Thursday, 21st September 2023

Again, Ogoniland slides to the brink

By Kelvin Ebiri (South-South Bureau Chief)
29 April 2018   |   4:15 am
Activists, who resisted the despoliation of Ogoni environment by multinationals, namely Shell, Total and Agip in the 1990s, and whose agitation were criminalised by the Nigerian state, are presently pitched against traditional rulers, who have endorsed the Federal Government’s bid to resume oil production in the area...

A preliminary approval granted to an oil company to resume crude oil production in environmentally ruined Ogoniland, is threatening to tear apart the bond that tie the people together.

Activists, who resisted the despoliation of Ogoni environment by multinationals, namely Shell, Total and Agip in the 1990s, and whose agitation were criminalised by the Nigerian state, are presently pitched against traditional rulers, who have endorsed the Federal Government’s bid to resume oil production in the area, despite the non-implementation of the recommendations of the United Nations Environment Programme (UNEP) report on Ogoniland.  

It would be recalled that Shell and its joint venture partners had pulled out of Ogoni oilfields on April 30, 1993 after soldiers attached to Shell’s contractor, Wilbros, which was laying the Trans-Niger pipeline killed several Ogoni indigenes, who were protesting against the destruction of their farmlands.

Due to the loss of confidence between Shell and Ogoni people, the late President Umaru Musa Yar’Adua, while on a state visit to South Africa in June 2008, announced that by the end of that year, another oil operator would take over Shell’s interests in Ogoniland.

The immediate past government, which was handed the UNEP report that revealed the environmental disaster wrecked on Ogoniland by multinational oil companies (and also exposed the weakness of Nigeria’s mining regulations, but failed to act on it) was, however, motivated by economics as it began behind the scene moves to resume oil production in Ogoni, without first addressing the principal grievances that necessitated the Ogoni struggle.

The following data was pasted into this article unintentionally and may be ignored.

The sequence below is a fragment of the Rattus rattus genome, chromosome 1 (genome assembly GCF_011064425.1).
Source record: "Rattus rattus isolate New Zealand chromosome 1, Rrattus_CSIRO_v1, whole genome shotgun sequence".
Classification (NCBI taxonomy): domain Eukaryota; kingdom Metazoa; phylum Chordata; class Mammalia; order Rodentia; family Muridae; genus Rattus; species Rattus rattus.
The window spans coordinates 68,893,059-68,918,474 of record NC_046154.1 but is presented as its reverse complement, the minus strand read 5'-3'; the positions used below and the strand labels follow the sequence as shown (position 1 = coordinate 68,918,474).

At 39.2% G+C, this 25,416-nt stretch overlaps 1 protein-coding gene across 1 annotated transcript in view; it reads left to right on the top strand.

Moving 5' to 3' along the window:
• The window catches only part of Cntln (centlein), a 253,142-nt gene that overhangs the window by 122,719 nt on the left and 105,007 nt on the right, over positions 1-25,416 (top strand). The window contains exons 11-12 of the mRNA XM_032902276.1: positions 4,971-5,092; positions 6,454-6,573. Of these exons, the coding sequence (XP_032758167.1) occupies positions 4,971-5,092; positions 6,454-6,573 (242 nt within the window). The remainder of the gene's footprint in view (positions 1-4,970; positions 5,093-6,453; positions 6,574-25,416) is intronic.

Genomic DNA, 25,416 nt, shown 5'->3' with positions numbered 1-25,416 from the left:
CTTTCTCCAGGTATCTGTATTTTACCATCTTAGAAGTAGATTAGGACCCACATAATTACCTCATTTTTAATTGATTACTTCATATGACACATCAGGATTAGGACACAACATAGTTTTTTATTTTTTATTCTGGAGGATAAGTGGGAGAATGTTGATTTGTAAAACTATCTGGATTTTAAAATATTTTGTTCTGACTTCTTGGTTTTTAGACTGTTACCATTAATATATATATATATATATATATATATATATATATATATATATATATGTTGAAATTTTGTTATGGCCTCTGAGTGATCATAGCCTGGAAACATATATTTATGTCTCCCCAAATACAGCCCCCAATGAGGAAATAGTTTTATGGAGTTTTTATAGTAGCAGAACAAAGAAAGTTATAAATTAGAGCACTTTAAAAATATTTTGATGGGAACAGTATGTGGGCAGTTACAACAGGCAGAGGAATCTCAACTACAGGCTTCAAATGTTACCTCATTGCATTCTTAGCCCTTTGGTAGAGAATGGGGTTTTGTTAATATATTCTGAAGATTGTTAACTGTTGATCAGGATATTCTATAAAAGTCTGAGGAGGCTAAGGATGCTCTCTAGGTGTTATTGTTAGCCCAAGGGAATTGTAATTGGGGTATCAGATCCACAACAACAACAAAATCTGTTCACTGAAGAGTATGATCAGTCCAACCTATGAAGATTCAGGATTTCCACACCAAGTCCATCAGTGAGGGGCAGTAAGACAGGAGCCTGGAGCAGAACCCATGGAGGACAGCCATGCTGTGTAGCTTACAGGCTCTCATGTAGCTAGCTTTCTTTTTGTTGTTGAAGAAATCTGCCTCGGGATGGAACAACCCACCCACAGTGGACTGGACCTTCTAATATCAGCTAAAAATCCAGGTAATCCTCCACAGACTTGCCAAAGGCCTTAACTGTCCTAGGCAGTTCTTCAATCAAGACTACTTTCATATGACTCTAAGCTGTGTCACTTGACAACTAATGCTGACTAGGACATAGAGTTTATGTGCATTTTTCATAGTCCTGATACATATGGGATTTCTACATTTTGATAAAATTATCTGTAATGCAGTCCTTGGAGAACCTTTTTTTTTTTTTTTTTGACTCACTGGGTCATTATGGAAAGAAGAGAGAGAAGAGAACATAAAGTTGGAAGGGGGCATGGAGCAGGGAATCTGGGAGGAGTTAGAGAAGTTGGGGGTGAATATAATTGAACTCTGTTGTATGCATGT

The undercurrent and intrigues came into public glare in January 2015, when members of the Supreme Council of Ogoni Traditional Rulers, in the palace of Gbenemene of Tai, king Godwin Gininwa, endorsed Belema Oil Producing Ltd, to take over the Ogoni oilfields.

Irked by the decision of the chiefs, the Movement for the Survival of Ogoni People (MOSOP) President, Legborsi Saro Pyagbara, called for a congress of the Ogoni people on February 7, 2015 at the Peace and Freedom Centre, Bori, where it was resolved that all discussions and activities relating to the resumption of oil production in Ogoniland be suspended.

Consequently, MOSOP was mandated to establish a committee that would develop a clear and inclusive engagement framework on oil investment in Ogoniland. The Committee was headed by Professor Johnson Nnah of the University of Port Harcourt, and co-chaired by former vice chancellor of the Rivers State University, Professor Barineme Fakae.

While Ogoni was yet to adopt an inclusive framework for engagement with the government, the Nigerian Petroleum Development Company (NPDC) awarded the Oil Mining Licence in respect of OML 11 Ogoni fields to one RoboMichael Nigeria Limited; a move, which was described by MOSOP as not only provocative, but a recipe for crisis and conflict with the Ogoni people.